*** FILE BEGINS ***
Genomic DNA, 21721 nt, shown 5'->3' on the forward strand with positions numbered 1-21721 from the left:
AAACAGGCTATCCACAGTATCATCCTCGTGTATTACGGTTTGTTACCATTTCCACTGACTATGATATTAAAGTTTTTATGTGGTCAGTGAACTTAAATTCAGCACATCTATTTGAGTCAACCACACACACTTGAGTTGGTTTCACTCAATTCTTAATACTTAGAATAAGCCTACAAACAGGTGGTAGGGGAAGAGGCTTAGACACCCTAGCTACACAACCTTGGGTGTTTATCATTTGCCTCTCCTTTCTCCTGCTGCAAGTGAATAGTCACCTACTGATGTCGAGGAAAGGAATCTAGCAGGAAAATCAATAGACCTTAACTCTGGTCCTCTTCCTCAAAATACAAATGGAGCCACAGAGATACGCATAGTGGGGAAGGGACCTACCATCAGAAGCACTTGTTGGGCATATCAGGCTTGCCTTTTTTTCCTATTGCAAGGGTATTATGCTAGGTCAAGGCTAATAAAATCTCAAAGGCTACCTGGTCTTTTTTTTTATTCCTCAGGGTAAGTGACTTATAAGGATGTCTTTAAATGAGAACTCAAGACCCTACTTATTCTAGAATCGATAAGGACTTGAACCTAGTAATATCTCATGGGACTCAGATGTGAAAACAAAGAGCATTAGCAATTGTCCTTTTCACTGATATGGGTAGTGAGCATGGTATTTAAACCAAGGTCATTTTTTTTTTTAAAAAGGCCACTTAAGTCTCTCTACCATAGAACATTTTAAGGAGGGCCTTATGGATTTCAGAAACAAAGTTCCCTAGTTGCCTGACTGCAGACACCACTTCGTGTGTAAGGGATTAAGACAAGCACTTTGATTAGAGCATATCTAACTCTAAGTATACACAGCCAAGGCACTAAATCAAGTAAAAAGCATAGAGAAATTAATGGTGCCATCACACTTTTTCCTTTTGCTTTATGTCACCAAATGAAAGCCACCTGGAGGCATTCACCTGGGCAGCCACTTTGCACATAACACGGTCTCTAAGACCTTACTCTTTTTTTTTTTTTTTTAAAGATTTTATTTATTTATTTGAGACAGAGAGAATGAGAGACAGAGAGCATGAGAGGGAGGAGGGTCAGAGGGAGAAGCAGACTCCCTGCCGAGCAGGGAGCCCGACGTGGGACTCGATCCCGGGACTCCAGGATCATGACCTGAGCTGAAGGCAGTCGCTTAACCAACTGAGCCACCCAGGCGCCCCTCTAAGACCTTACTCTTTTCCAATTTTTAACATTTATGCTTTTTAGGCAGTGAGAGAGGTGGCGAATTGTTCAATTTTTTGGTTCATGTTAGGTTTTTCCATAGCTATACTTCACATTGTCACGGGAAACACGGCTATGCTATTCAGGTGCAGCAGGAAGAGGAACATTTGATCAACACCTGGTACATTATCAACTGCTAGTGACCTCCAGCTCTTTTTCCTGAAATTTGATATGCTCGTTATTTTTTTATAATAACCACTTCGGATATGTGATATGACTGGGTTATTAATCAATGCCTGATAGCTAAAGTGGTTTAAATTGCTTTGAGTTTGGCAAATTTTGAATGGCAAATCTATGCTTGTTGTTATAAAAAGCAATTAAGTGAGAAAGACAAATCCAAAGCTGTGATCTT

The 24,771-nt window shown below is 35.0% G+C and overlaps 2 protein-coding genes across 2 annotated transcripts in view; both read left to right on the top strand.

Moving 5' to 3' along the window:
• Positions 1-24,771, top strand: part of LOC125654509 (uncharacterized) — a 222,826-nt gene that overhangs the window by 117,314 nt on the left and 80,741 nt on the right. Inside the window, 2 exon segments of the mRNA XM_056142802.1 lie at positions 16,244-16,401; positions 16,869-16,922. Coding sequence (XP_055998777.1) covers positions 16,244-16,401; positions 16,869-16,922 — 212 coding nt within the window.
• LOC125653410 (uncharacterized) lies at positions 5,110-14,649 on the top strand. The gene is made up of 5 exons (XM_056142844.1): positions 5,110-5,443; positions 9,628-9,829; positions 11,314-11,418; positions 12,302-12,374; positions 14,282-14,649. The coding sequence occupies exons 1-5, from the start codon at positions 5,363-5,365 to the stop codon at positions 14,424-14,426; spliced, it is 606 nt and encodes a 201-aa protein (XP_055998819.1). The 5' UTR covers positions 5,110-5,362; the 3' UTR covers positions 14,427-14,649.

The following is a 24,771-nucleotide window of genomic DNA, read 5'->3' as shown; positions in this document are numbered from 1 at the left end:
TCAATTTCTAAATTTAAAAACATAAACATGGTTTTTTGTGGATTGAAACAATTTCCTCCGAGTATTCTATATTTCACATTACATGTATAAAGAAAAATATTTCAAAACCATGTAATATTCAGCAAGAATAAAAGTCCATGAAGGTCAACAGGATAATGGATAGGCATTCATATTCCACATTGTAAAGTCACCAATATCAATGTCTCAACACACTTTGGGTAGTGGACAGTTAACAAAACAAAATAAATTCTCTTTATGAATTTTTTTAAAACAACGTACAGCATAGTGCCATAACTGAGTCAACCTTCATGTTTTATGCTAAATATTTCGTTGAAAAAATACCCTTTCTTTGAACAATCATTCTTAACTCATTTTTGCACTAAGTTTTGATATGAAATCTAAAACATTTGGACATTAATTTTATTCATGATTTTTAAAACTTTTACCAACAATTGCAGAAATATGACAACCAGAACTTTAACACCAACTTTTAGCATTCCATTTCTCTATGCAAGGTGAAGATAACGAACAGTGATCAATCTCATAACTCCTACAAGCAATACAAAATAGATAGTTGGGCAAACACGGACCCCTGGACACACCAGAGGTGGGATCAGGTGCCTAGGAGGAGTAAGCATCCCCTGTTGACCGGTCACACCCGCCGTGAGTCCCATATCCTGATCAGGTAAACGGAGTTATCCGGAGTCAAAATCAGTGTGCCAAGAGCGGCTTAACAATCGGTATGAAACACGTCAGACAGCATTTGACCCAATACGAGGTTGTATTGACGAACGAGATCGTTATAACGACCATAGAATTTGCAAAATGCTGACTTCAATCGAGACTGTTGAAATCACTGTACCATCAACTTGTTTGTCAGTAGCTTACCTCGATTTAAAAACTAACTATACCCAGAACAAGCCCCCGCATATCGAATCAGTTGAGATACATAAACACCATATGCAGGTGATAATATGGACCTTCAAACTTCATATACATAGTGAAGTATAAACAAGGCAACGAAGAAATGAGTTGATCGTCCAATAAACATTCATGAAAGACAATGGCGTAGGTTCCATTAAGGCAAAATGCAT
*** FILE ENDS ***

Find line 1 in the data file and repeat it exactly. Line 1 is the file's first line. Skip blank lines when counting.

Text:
Genomic DNA, 21721 nt, shown 5'->3' on the forward strand with positions numbered 1-21721 from the left: